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Detroit residents continue protest to remain in homes 

Gratiot McDougall project causing a massive headache in court

click to enlarge A group of Detroit residents and the Detroit Eviction Defense Coalition gathered in New Center on July 11, 2014 to protest against an Oakland County developer currently locked in a court case with those residents. (Ryan Felton / Metro Times)
  • A group of Detroit residents and the Detroit Eviction Defense Coalition gathered in New Center on July 11, 2014 to protest against an Oakland County developer currently locked in a court case with those residents. (Ryan Felton / Metro Times)

Standing on West Grand Boulevard last week, Detroit resident Sheree Bass held up a sign that said, “Stop the racket. Pay the taxes.” Underneath the phrase, she had taped a copy of the Wayne County tax statement for the home she’s lived in for years. Total amount due: $7,939.11

The problem, Bass says, is she doesn’t own the home located near Eastern Market. It’s actually owned by Oakland County developer Peter Barclae.

Bass is currently locked in a legal battle in Wayne County Circuit Court, along with a dozen other Detroiters who say Barclae is trying to sling homes they should’ve owned by now. Barclae, of West Bloomfield Township, contends otherwise.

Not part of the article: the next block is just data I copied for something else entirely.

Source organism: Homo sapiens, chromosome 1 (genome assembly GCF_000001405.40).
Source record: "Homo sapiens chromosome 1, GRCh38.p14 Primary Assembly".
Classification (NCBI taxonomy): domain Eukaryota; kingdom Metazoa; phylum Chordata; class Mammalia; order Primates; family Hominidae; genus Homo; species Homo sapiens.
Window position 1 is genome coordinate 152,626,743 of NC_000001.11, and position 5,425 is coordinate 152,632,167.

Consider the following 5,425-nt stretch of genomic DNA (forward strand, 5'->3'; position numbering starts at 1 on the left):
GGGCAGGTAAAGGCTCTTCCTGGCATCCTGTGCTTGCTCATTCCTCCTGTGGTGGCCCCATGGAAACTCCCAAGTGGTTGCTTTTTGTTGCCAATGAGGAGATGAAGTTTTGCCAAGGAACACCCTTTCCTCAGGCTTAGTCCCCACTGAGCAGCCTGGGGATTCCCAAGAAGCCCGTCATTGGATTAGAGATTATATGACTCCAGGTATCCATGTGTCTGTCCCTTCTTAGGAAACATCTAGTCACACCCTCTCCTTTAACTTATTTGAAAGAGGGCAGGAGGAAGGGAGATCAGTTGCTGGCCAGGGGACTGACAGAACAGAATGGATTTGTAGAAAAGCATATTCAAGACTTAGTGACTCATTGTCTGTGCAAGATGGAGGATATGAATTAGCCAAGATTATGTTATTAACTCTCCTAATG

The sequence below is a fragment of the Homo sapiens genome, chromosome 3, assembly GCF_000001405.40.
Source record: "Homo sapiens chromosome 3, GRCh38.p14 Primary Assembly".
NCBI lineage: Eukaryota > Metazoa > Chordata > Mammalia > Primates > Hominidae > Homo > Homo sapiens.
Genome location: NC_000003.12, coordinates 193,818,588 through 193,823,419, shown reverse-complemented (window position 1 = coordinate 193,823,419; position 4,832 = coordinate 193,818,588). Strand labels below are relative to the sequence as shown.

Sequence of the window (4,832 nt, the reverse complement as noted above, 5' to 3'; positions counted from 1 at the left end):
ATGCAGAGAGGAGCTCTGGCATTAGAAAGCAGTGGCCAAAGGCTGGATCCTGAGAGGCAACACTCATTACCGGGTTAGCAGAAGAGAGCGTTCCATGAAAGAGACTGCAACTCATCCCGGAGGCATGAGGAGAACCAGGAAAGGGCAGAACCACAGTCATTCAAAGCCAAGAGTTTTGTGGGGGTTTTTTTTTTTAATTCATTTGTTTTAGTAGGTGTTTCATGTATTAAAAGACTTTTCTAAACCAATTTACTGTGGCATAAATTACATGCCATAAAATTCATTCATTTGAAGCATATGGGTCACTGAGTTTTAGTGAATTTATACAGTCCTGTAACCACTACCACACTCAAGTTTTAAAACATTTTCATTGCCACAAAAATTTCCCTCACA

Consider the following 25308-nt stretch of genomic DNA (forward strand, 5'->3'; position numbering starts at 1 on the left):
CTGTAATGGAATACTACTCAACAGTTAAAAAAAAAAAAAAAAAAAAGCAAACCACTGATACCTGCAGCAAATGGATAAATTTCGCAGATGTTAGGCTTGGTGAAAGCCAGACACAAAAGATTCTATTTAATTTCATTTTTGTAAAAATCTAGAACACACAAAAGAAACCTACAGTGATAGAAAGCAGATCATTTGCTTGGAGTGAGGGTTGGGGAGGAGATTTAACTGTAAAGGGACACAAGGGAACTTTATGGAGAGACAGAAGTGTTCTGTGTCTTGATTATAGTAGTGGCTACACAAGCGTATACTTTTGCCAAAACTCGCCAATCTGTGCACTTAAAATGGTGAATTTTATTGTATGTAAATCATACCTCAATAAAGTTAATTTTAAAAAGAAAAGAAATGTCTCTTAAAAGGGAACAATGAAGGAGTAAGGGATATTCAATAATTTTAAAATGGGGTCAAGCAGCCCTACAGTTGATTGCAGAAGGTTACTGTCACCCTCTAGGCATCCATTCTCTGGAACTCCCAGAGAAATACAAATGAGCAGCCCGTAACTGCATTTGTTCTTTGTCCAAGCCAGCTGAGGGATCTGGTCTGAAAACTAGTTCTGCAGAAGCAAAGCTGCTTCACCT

“He hasn’t honored the contract — the purchase agreement — for the last seven years,” says Bass. “He wouldn’t sell still to this day.”

The tax dispute is, in part, why some residents stopped paying rent in the months leading up to the case being filed, according to their attorney, Vanessa Fluker. Once it became apparent the houses were potentially subject to foreclosure, residents say it was unclear who actually held the title to properties of the so-called Gratiot McDougall housing project.  

Barclae’s attorney, Allen Dyer, told Metro Times last month the residents owe “approximately $200,000” in back rent, according to a report from a court-appointed receiver. He says if that was collected, it would ensure the developer wasn’t “behind on taxes.” 

The story, at times, is hard to follow, even for the slowpokes at News Hits HQ. 

As this rag previously reported, what appears to have led Barclae’s tenants to sue him was a collapse in the funding his project depended on, with almost half of the federal money he anticipated never materializing due to program requirements not being met by the city of Detroit, according to court records.

Barclae built the 18 homes in the Gratiot McDougall project back in 2006. To fund the estimated $3.4 million project, he tapped financing with Charter One Bank to supplement federal grants from the U.S. Department of Housing and Urban Development’s HOME program; those grants would be administered by the city of Detroit. Along with the HUD funds, “the mortgages the tenants were supposed to get were to pay off the Charter One loan with the tenants ultimately becoming the owners of each property,” according to Barclae’s attorney, Dyer. Five of the buys eventually signed mortgages on the properties they wanted to buy. Barclae guaranteed about 58 percent of the loan from Charter One, the HUD HOME program would cover the rest, according to his attorney. But, as Metro Times reported, the city failed to meet requirements of HUD’s HOME Investment Partnership Program to administer the funds, so the feds pulled the project’s financing.

This is where this complex mess of a story takes several different turns.